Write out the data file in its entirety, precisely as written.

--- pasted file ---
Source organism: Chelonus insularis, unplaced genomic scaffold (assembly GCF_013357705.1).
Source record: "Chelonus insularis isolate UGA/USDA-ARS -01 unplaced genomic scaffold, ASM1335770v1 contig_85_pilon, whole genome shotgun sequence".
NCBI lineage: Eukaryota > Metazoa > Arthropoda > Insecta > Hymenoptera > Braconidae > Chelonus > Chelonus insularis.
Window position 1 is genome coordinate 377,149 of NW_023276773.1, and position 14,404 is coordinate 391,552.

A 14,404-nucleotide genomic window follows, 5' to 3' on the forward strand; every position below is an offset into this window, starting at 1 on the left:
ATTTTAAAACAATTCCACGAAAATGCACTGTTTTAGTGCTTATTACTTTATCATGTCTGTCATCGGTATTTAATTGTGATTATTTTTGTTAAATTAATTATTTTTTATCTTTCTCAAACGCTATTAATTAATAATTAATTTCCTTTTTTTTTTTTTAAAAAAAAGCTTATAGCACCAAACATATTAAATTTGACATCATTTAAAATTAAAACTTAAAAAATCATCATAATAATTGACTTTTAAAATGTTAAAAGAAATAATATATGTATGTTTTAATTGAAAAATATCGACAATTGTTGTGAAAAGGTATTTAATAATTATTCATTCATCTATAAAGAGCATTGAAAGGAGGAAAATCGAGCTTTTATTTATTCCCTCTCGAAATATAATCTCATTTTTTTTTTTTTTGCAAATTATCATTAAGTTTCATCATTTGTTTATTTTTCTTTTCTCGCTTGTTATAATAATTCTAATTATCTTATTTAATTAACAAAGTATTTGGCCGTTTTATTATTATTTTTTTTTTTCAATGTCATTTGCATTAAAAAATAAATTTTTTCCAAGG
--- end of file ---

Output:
Source organism: Chelonus insularis, unplaced genomic scaffold (assembly GCF_013357705.1).
Source record: "Chelonus insularis isolate UGA/USDA-ARS -01 unplaced genomic scaffold, ASM1335770v1 contig_85_pilon, whole genome shotgun sequence".
NCBI lineage: Eukaryota > Metazoa > Arthropoda > Insecta > Hymenoptera > Braconidae > Chelonus > Chelonus insularis.
Window position 1 is genome coordinate 377,149 of NW_023276773.1, and position 14,404 is coordinate 391,552.

A 14,404-nucleotide genomic window follows, 5' to 3' on the forward strand; every position below is an offset into this window, starting at 1 on the left:
ATTTTAAAACAATTCCACGAAAATGCACTGTTTTAGTGCTTATTACTTTATCATGTCTGTCATCGGTATTTAATTGTGATTATTTTTGTTAAATTAATTATTTTTTATCTTTCTCAAACGCTATTAATTAATAATTAATTTCCTTTTTTTTTTTTTAAAAAAAAGCTTATAGCACCAAACATATTAAATTTGACATCATTTAAAATTAAAACTTAAAAAATCATCATAATAATTGACTTTTAAAATGTTAAAAGAAATAATATATGTATGTTTTAATTGAAAAATATCGACAATTGTTGTGAAAAGGTATTTAATAATTATTCATTCATCTATAAAGAGCATTGAAAGGAGGAAAATCGAGCTTTTATTTATTCCCTCTCGAAATATAATCTCATTTTTTTTTTTTTTGCAAATTATCATTAAGTTTCATCATTTGTTTATTTTTCTTTTCTCGCTTGTTATAATAATTCTAATTATCTTATTTAATTAACAAAGTATTTGGCCGTTTTATTATTATTTTTTTTTTTCAATGTCATTTGCATTAAAAAATAAATTTTTTCCAAGG